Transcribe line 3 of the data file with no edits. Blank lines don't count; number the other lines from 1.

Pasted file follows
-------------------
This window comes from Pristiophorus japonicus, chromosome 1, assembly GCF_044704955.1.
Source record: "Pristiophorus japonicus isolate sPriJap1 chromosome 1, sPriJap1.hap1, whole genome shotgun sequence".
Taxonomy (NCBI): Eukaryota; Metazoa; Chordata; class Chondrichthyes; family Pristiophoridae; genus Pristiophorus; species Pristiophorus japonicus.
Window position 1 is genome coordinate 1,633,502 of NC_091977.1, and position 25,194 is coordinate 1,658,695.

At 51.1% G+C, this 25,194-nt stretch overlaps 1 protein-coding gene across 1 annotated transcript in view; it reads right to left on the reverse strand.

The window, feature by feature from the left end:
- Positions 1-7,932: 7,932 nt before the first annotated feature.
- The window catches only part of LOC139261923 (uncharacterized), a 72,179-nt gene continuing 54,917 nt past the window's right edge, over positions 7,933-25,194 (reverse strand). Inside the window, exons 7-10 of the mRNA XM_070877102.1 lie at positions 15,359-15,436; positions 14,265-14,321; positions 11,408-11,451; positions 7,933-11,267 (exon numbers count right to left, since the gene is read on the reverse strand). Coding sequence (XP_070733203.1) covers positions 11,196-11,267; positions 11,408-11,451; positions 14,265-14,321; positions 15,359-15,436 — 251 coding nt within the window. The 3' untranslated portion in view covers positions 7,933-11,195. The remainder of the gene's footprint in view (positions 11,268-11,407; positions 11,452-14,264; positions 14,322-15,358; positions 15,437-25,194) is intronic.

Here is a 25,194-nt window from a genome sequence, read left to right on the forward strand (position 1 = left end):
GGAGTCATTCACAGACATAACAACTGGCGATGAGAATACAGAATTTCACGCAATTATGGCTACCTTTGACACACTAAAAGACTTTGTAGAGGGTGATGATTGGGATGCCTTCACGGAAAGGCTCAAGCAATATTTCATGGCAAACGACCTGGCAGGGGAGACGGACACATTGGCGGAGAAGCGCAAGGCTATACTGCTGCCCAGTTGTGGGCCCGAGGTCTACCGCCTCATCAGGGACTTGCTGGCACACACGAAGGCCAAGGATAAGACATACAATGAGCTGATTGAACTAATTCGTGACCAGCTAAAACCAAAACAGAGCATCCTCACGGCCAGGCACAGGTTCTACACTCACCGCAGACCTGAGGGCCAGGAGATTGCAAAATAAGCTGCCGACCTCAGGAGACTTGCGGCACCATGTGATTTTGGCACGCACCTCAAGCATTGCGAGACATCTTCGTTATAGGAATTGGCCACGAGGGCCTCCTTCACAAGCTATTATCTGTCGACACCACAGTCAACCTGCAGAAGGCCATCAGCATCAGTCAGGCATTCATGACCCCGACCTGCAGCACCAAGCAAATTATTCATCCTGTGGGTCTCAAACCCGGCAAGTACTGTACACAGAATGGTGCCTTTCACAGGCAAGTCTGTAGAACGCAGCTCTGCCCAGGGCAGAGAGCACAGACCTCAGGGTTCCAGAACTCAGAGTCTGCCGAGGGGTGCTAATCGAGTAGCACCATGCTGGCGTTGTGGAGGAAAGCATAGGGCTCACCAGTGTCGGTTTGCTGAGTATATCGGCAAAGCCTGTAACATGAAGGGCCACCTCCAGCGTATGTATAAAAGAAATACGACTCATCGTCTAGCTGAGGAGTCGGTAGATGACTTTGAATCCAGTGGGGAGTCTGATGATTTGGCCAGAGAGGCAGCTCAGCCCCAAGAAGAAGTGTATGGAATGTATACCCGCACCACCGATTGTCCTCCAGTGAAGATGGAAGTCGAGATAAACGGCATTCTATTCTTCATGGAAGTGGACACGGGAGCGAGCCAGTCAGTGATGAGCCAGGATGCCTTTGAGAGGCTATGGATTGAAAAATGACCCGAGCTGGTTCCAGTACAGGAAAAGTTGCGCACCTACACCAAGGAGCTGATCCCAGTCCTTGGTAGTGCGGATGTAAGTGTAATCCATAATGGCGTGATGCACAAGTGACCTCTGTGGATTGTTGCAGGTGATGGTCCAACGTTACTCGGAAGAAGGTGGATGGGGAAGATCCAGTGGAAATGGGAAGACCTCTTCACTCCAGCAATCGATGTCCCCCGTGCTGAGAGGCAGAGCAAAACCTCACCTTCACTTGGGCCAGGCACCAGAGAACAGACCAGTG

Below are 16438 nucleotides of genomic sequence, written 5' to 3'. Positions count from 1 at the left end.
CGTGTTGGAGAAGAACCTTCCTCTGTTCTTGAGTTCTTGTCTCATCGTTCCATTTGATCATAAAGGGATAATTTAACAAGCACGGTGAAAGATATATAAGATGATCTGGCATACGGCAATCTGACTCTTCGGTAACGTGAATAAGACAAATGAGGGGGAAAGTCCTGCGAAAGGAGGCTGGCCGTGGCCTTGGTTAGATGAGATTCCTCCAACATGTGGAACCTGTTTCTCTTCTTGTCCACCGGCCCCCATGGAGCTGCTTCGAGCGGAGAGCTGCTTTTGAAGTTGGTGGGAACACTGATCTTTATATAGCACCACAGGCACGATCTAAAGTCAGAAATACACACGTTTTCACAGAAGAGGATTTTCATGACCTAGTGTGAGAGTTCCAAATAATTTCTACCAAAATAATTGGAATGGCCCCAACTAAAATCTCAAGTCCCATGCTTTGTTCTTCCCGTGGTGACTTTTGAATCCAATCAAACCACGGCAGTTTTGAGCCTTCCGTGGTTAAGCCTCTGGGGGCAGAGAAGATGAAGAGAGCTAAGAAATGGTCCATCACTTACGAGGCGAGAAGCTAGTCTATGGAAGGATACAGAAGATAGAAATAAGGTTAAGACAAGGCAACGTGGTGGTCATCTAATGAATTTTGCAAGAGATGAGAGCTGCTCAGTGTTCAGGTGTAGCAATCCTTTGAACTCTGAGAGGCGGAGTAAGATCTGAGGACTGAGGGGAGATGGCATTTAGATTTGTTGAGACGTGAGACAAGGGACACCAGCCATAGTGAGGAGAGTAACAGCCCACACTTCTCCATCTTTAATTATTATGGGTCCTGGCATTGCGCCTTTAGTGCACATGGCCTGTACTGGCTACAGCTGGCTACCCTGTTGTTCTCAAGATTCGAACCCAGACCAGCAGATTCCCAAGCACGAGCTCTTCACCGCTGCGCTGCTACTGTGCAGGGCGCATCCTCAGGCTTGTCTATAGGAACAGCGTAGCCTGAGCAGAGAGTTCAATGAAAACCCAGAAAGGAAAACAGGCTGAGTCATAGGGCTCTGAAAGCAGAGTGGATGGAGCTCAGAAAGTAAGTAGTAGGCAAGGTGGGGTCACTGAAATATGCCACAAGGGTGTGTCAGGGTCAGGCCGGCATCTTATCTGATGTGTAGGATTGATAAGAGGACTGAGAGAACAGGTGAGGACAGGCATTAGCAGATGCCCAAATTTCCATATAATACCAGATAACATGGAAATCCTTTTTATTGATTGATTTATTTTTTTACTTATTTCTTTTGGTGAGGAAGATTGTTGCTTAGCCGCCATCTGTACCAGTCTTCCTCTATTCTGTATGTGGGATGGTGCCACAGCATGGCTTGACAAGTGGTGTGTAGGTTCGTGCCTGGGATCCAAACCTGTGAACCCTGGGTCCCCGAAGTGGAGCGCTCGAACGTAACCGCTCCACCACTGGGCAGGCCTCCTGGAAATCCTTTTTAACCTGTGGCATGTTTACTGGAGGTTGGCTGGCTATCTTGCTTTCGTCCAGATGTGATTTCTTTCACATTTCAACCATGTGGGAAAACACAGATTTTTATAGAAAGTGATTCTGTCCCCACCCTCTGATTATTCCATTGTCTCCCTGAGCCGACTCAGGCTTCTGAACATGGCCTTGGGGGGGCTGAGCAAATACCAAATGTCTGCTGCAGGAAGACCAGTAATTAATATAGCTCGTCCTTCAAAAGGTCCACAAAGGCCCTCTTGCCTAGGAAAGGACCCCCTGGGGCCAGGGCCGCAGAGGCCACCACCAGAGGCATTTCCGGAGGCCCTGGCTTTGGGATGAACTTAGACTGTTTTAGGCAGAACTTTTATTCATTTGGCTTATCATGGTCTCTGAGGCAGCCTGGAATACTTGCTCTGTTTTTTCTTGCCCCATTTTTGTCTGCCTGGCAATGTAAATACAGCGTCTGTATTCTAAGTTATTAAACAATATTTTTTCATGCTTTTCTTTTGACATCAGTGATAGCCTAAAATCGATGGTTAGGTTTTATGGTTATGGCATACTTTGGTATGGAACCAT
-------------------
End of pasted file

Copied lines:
Taxonomy (NCBI): Eukaryota; Metazoa; Chordata; class Chondrichthyes; family Pristiophoridae; genus Pristiophorus; species Pristiophorus japonicus.